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STREET BEAT: Safe to cross


Carlos Atwell, carlosatwell @nationnews.com

STREET BEAT: Safe to cross

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OPINIONS ARE DIVIDED regarding the new traffic lights on the Spring Garden Highway. Motorists mostly think it is a nuisance and pedestrians see it as a godsend.

The lights came into effect as a safety response to highway accidents and deaths over the years, some involving residents of nearby Deacons and neighbouring communities attempting to cross in order to access Brandons Beach.

Motorists Tammy and Gregory, as they asked to be identified, told Street Beat the measure was all wrong. They said the only way it could work was with a reduction in the speed limit as the warnings were too close to the actual crossing.

“If I’m going across there at 80 kilometres per hour (kph), those 100-metre warnings are not anything at all. They may have to look at changing the speed limit,” said Tammy.

Gregory said accidents would be “inevitable” at the crossing, drawing similarities to the traffic lights on the highway near the Speightstown bus terminal. He said he also felt pedestrians would use the crossing incorrectly.

“I feel people gine just come and press the lights and walk across one time without looking at who stopping. It should have been a walkover instead,” he said.

Curtis Smith, another motorist, said the location was not ideal and, like Tammy, thought the whole thing was a bad idea, period.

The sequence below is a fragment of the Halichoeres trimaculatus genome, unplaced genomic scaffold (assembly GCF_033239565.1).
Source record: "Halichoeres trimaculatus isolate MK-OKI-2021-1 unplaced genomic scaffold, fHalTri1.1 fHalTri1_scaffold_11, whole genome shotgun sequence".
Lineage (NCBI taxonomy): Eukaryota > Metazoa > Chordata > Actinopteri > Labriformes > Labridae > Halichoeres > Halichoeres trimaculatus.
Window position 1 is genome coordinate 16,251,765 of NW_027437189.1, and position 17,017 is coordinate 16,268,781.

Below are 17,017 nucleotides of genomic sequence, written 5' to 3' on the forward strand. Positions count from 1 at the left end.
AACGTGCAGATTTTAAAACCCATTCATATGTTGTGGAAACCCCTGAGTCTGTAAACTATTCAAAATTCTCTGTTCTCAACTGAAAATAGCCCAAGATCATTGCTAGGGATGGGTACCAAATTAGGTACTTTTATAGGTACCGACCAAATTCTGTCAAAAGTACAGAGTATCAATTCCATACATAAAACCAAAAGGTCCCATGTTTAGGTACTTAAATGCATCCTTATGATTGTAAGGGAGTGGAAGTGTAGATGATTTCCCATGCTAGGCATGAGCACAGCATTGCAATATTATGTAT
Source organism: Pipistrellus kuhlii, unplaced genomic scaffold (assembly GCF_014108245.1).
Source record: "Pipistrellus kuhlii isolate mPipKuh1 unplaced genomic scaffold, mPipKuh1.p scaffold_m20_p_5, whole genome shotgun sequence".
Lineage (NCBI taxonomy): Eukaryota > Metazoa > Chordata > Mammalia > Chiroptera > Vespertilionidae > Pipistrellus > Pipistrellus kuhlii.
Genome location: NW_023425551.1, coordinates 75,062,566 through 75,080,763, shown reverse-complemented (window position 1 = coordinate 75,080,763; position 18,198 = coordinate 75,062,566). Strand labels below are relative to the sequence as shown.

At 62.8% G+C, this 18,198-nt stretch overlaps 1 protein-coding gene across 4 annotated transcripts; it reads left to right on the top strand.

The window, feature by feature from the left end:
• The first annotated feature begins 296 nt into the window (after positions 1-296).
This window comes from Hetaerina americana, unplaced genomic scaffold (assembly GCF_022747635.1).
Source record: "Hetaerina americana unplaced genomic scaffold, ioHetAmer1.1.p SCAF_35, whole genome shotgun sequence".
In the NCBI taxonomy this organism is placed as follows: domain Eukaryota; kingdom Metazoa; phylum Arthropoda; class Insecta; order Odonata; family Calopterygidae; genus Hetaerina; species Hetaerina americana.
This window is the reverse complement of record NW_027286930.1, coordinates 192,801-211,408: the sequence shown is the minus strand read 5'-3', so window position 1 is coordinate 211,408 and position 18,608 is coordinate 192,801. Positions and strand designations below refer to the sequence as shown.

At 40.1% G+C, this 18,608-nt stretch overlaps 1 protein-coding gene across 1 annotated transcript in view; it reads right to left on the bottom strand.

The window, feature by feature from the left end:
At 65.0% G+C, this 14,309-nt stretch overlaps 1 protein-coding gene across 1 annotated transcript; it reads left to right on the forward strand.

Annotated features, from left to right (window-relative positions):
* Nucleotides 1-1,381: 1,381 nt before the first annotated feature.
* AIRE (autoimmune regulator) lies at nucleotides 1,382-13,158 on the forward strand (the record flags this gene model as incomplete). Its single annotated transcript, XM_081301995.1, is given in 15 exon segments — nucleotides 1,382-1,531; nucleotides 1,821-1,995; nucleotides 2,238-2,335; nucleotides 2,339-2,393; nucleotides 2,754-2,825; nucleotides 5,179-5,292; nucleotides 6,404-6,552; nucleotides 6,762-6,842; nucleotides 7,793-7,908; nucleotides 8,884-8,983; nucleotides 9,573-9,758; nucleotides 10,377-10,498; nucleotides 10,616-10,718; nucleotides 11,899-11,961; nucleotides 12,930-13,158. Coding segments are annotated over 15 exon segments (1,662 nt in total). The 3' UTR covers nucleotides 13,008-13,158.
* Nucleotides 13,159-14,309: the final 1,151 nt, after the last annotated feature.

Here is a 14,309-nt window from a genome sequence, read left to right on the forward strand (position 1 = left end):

“I don’t think the lights are situated where drivers can notice them properly,” he said. “They are not obvious and the warning is not noticeable either and they are too close to the signal, especially with the speed limit at 80 kph.

“I don’t think those lights are a good idea on this road at that speed limit. A better alternative may be an overpass or underpass,” he said.

Another driver, Josh, as he identified himself, said, however, that the system could work but just needed more awareness.

“I feel the system would work, just that the road users would have to be educated about it,”he said. “At the end of the day, people let loose on this highway and with this system, if you don’t watch yourself, you will catch yourself scrambling.”

Anderson Taitt, another motorist, offered two sides of the argument. He said it was a good thing but should have been implemented better.

“I think it is a very good aspect because people are always crossing to go to the beach but I think they could have put the warnings further back so people could see it better. If you don’t know, then you can pick it up late – some people ain’t familiar with the area,” he said.

On the pedestrian side, Shane St Catherine said it was “the best thing that happened on the highway right now”.

“It was very hard to cross to go to the beach especially when you got one or more children with you; traffic don’t want to stop,” he said.

David Blackman also sang the praises of the measure, saying some motorists stopped even when the light was green. He said he used the lights daily to get to the sea and the change was very noticeable.

David Hinds said the lights made crossing worry-free, adding it was “a real good thing”.

Mavis Hinkson was home on vacation and offered some constructive criticism.

“When I first came, I pressed the button and the light came on but this car sail and went through. I don’t think people expect to see the stop lights here but in Florida we have cameras and when you go through the lights, a US$135 fine. Also, I think the lights timer is a bit short,” she said.

Valerie Brathwaite expressed apprehension at using the lights. She said she thought a walkover was going to be put in place. “I hope people stop,” she added.

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